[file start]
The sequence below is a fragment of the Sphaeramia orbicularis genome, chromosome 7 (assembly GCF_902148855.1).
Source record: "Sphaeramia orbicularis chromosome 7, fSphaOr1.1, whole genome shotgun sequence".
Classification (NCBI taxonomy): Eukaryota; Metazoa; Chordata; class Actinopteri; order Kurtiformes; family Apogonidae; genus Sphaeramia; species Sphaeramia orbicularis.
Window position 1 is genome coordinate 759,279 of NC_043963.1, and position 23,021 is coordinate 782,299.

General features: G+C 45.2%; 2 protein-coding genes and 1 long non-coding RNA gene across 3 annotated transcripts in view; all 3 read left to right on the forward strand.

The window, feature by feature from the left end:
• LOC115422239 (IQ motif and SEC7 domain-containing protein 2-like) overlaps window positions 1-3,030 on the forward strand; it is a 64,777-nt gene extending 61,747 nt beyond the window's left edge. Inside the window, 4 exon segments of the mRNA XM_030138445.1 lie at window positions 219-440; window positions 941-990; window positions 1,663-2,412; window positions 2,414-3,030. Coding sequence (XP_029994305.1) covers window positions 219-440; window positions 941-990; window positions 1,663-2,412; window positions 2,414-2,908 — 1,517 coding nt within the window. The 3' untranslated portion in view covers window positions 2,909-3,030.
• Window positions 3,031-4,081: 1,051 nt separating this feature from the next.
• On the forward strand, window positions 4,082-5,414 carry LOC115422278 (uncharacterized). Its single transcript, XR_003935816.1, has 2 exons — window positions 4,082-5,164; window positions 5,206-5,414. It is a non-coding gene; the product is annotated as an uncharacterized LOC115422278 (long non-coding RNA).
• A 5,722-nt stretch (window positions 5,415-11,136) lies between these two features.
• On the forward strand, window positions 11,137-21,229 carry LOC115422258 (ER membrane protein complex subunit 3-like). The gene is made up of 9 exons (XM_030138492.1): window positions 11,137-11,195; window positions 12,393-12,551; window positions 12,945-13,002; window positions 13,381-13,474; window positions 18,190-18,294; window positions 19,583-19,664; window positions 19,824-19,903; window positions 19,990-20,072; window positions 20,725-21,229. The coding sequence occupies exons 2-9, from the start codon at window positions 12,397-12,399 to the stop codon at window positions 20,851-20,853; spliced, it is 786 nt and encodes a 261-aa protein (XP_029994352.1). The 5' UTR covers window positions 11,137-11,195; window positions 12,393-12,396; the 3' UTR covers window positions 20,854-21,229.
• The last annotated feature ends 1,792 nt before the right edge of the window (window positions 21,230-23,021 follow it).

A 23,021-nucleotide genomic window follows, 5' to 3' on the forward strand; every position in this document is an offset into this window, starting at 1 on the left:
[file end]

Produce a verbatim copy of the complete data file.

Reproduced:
The sequence below is a fragment of the Sphaeramia orbicularis genome, chromosome 7 (assembly GCF_902148855.1).
Source record: "Sphaeramia orbicularis chromosome 7, fSphaOr1.1, whole genome shotgun sequence".
Classification (NCBI taxonomy): Eukaryota; Metazoa; Chordata; class Actinopteri; order Kurtiformes; family Apogonidae; genus Sphaeramia; species Sphaeramia orbicularis.
Window position 1 is genome coordinate 759,279 of NC_043963.1, and position 23,021 is coordinate 782,299.

General features: G+C 45.2%; 2 protein-coding genes and 1 long non-coding RNA gene across 3 annotated transcripts in view; all 3 read left to right on the forward strand.

The window, feature by feature from the left end:
• LOC115422239 (IQ motif and SEC7 domain-containing protein 2-like) overlaps window positions 1-3,030 on the forward strand; it is a 64,777-nt gene extending 61,747 nt beyond the window's left edge. Inside the window, 4 exon segments of the mRNA XM_030138445.1 lie at window positions 219-440; window positions 941-990; window positions 1,663-2,412; window positions 2,414-3,030. Coding sequence (XP_029994305.1) covers window positions 219-440; window positions 941-990; window positions 1,663-2,412; window positions 2,414-2,908 — 1,517 coding nt within the window. The 3' untranslated portion in view covers window positions 2,909-3,030.
• Window positions 3,031-4,081: 1,051 nt separating this feature from the next.
• On the forward strand, window positions 4,082-5,414 carry LOC115422278 (uncharacterized). Its single transcript, XR_003935816.1, has 2 exons — window positions 4,082-5,164; window positions 5,206-5,414. It is a non-coding gene; the product is annotated as an uncharacterized LOC115422278 (long non-coding RNA).
• A 5,722-nt stretch (window positions 5,415-11,136) lies between these two features.
• On the forward strand, window positions 11,137-21,229 carry LOC115422258 (ER membrane protein complex subunit 3-like). The gene is made up of 9 exons (XM_030138492.1): window positions 11,137-11,195; window positions 12,393-12,551; window positions 12,945-13,002; window positions 13,381-13,474; window positions 18,190-18,294; window positions 19,583-19,664; window positions 19,824-19,903; window positions 19,990-20,072; window positions 20,725-21,229. The coding sequence occupies exons 2-9, from the start codon at window positions 12,397-12,399 to the stop codon at window positions 20,851-20,853; spliced, it is 786 nt and encodes a 261-aa protein (XP_029994352.1). The 5' UTR covers window positions 11,137-11,195; window positions 12,393-12,396; the 3' UTR covers window positions 20,854-21,229.
• The last annotated feature ends 1,792 nt before the right edge of the window (window positions 21,230-23,021 follow it).

A 23,021-nucleotide genomic window follows, 5' to 3' on the forward strand; every position in this document is an offset into this window, starting at 1 on the left: